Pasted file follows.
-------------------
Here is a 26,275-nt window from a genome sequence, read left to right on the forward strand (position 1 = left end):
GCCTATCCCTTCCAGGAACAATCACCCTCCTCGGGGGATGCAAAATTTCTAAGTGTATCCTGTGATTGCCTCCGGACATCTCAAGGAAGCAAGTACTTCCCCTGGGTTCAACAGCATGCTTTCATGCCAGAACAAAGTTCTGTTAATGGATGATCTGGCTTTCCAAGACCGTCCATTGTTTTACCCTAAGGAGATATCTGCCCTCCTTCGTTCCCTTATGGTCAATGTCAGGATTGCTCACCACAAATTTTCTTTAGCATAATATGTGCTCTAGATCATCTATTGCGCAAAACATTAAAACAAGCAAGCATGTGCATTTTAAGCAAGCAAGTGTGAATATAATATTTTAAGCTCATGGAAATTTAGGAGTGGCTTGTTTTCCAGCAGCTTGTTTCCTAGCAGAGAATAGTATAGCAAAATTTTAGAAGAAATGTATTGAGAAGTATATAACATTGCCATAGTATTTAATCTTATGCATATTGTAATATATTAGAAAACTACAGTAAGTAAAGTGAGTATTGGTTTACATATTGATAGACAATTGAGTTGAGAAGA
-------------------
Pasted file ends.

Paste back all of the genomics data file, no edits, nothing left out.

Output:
Here is a 26,275-nt window from a genome sequence, read left to right on the forward strand (position 1 = left end):
GCCTATCCCTTCCAGGAACAATCACCCTCCTCGGGGGATGCAAAATTTCTAAGTGTATCCTGTGATTGCCTCCGGACATCTCAAGGAAGCAAGTACTTCCCCTGGGTTCAACAGCATGCTTTCATGCCAGAACAAAGTTCTGTTAATGGATGATCTGGCTTTCCAAGACCGTCCATTGTTTTACCCTAAGGAGATATCTGCCCTCCTTCGTTCCCTTATGGTCAATGTCAGGATTGCTCACCACAAATTTTCTTTAGCATAATATGTGCTCTAGATCATCTATTGCGCAAAACATTAAAACAAGCAAGCATGTGCATTTTAAGCAAGCAAGTGTGAATATAATATTTTAAGCTCATGGAAATTTAGGAGTGGCTTGTTTTCCAGCAGCTTGTTTCCTAGCAGAGAATAGTATAGCAAAATTTTAGAAGAAATGTATTGAGAAGTATATAACATTGCCATAGTATTTAATCTTATGCATATTGTAATATATTAGAAAACTACAGTAAGTAAAGTGAGTATTGGTTTACATATTGATAGACAATTGAGTTGAGAAGA